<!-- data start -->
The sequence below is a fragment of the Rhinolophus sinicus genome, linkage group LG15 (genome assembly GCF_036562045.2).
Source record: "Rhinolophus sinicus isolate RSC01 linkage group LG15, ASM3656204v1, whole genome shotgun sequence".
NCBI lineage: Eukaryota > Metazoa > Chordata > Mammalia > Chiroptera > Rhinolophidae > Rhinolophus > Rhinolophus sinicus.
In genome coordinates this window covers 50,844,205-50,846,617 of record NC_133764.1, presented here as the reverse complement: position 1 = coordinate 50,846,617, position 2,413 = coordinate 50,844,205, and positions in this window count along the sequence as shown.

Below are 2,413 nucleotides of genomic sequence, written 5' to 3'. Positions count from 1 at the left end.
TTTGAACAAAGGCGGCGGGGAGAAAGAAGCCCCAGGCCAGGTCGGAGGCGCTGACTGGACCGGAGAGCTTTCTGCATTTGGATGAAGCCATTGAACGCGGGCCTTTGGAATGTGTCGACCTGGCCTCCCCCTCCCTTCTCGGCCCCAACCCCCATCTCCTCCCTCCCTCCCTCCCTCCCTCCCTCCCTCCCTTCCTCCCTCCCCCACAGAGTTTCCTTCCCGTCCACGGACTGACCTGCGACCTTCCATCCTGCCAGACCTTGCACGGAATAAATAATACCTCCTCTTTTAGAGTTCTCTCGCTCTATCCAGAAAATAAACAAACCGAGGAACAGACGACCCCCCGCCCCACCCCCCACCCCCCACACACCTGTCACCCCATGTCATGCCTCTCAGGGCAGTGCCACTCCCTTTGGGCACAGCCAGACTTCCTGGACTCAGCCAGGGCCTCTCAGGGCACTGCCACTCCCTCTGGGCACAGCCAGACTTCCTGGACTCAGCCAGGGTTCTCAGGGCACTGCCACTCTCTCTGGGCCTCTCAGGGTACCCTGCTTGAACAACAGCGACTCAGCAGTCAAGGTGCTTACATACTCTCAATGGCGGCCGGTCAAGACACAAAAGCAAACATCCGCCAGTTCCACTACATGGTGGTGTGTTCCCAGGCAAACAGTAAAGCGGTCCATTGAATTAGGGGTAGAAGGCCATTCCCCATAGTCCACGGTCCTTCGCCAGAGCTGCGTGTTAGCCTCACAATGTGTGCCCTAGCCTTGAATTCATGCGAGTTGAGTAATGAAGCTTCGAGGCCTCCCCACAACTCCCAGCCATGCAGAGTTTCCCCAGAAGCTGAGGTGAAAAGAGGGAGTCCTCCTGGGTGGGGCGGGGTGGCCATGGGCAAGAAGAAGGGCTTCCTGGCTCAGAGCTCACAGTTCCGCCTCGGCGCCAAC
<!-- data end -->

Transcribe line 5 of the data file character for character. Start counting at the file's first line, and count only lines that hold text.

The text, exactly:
Below are 2,413 nucleotides of genomic sequence, written 5' to 3'. Positions count from 1 at the left end.